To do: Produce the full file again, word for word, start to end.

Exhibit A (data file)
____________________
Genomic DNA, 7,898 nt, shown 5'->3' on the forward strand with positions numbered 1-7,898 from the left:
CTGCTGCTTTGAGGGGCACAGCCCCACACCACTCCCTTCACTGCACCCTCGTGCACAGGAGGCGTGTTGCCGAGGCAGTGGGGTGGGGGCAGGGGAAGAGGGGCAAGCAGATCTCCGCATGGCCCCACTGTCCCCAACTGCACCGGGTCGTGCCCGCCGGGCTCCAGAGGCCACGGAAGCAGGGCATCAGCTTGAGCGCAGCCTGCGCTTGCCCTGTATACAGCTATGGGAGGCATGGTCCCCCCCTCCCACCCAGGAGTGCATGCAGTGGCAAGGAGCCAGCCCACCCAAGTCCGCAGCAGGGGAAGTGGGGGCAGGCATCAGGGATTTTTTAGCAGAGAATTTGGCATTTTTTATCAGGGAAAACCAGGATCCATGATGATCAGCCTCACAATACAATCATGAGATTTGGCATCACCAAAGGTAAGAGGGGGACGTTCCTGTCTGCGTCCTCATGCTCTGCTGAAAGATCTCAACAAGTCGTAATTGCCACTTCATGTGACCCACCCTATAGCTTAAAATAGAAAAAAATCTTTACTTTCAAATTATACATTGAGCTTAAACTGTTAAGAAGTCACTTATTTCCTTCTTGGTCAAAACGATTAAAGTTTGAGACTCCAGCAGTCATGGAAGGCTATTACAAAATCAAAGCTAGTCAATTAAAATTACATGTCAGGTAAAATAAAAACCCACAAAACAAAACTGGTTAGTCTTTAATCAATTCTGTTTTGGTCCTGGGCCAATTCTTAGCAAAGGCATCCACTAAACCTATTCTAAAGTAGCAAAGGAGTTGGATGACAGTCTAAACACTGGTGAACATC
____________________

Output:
Genomic DNA, 7,898 nt, shown 5'->3' on the forward strand with positions numbered 1-7,898 from the left:
CTGCTGCTTTGAGGGGCACAGCCCCACACCACTCCCTTCACTGCACCCTCGTGCACAGGAGGCGTGTTGCCGAGGCAGTGGGGTGGGGGCAGGGGAAGAGGGGCAAGCAGATCTCCGCATGGCCCCACTGTCCCCAACTGCACCGGGTCGTGCCCGCCGGGCTCCAGAGGCCACGGAAGCAGGGCATCAGCTTGAGCGCAGCCTGCGCTTGCCCTGTATACAGCTATGGGAGGCATGGTCCCCCCCTCCCACCCAGGAGTGCATGCAGTGGCAAGGAGCCAGCCCACCCAAGTCCGCAGCAGGGGAAGTGGGGGCAGGCATCAGGGATTTTTTAGCAGAGAATTTGGCATTTTTTATCAGGGAAAACCAGGATCCATGATGATCAGCCTCACAATACAATCATGAGATTTGGCATCACCAAAGGTAAGAGGGGGACGTTCCTGTCTGCGTCCTCATGCTCTGCTGAAAGATCTCAACAAGTCGTAATTGCCACTTCATGTGACCCACCCTATAGCTTAAAATAGAAAAAAATCTTTACTTTCAAATTATACATTGAGCTTAAACTGTTAAGAAGTCACTTATTTCCTTCTTGGTCAAAACGATTAAAGTTTGAGACTCCAGCAGTCATGGAAGGCTATTACAAAATCAAAGCTAGTCAATTAAAATTACATGTCAGGTAAAATAAAAACCCACAAAACAAAACTGGTTAGTCTTTAATCAATTCTGTTTTGGTCCTGGGCCAATTCTTAGCAAAGGCATCCACTAAACCTATTCTAAAGTAGCAAAGGAGTTGGATGACAGTCTAAACACTGGTGAACATC